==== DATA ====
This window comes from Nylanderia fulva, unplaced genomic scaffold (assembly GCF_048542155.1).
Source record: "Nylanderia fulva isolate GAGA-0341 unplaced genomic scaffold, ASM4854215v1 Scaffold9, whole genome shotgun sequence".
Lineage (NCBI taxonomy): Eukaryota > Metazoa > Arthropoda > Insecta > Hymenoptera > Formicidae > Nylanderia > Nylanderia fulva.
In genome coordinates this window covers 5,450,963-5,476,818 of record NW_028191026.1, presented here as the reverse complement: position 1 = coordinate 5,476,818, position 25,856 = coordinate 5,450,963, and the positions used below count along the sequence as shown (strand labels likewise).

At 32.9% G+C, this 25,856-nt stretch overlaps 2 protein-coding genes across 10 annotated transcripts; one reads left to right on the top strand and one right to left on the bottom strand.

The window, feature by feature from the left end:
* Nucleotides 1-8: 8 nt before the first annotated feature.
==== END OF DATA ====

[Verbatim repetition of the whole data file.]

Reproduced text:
This window comes from Nylanderia fulva, unplaced genomic scaffold (assembly GCF_048542155.1).
Source record: "Nylanderia fulva isolate GAGA-0341 unplaced genomic scaffold, ASM4854215v1 Scaffold9, whole genome shotgun sequence".
Lineage (NCBI taxonomy): Eukaryota > Metazoa > Arthropoda > Insecta > Hymenoptera > Formicidae > Nylanderia > Nylanderia fulva.
In genome coordinates this window covers 5,450,963-5,476,818 of record NW_028191026.1, presented here as the reverse complement: position 1 = coordinate 5,476,818, position 25,856 = coordinate 5,450,963, and the positions used below count along the sequence as shown (strand labels likewise).

At 32.9% G+C, this 25,856-nt stretch overlaps 2 protein-coding genes across 10 annotated transcripts; one reads left to right on the top strand and one right to left on the bottom strand.

The window, feature by feature from the left end:
* Nucleotides 1-8: 8 nt before the first annotated feature.